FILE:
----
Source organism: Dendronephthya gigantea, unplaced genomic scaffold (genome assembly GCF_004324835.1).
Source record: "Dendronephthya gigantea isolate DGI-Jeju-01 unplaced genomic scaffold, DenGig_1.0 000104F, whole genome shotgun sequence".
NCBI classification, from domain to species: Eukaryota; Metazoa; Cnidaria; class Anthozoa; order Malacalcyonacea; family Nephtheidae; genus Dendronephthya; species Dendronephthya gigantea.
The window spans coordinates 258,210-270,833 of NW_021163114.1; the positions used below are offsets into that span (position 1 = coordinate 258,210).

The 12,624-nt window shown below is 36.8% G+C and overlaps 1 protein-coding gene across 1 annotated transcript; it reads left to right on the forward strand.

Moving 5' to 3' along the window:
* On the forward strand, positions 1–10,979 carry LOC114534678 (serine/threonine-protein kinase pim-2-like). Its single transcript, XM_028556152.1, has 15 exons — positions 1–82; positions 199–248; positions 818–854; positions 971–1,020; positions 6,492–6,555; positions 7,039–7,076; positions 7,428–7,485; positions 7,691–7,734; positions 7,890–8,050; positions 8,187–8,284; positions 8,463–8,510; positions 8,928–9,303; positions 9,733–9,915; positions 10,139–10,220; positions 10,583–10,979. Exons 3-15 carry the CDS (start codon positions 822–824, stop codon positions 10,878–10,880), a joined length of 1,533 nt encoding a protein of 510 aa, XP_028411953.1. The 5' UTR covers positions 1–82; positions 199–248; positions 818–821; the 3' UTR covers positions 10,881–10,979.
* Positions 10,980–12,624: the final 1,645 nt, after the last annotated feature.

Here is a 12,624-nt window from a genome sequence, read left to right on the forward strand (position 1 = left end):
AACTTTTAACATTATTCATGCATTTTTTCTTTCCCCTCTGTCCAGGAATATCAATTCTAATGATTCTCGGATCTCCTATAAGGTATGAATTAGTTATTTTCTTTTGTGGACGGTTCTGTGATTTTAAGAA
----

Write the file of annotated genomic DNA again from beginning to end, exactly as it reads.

Source organism: Dendronephthya gigantea, unplaced genomic scaffold (genome assembly GCF_004324835.1).
Source record: "Dendronephthya gigantea isolate DGI-Jeju-01 unplaced genomic scaffold, DenGig_1.0 000104F, whole genome shotgun sequence".
NCBI classification, from domain to species: Eukaryota; Metazoa; Cnidaria; class Anthozoa; order Malacalcyonacea; family Nephtheidae; genus Dendronephthya; species Dendronephthya gigantea.
The window spans coordinates 258,210-270,833 of NW_021163114.1; the positions used below are offsets into that span (position 1 = coordinate 258,210).

The 12,624-nt window shown below is 36.8% G+C and overlaps 1 protein-coding gene across 1 annotated transcript; it reads left to right on the forward strand.

Moving 5' to 3' along the window:
* On the forward strand, positions 1–10,979 carry LOC114534678 (serine/threonine-protein kinase pim-2-like). Its single transcript, XM_028556152.1, has 15 exons — positions 1–82; positions 199–248; positions 818–854; positions 971–1,020; positions 6,492–6,555; positions 7,039–7,076; positions 7,428–7,485; positions 7,691–7,734; positions 7,890–8,050; positions 8,187–8,284; positions 8,463–8,510; positions 8,928–9,303; positions 9,733–9,915; positions 10,139–10,220; positions 10,583–10,979. Exons 3-15 carry the CDS (start codon positions 822–824, stop codon positions 10,878–10,880), a joined length of 1,533 nt encoding a protein of 510 aa, XP_028411953.1. The 5' UTR covers positions 1–82; positions 199–248; positions 818–821; the 3' UTR covers positions 10,881–10,979.
* Positions 10,980–12,624: the final 1,645 nt, after the last annotated feature.

Here is a 12,624-nt window from a genome sequence, read left to right on the forward strand (position 1 = left end):
AACTTTTAACATTATTCATGCATTTTTTCTTTCCCCTCTGTCCAGGAATATCAATTCTAATGATTCTCGGATCTCCTATAAGGTATGAATTAGTTATTTTCTTTTGTGGACGGTTCTGTGATTTTAAGAA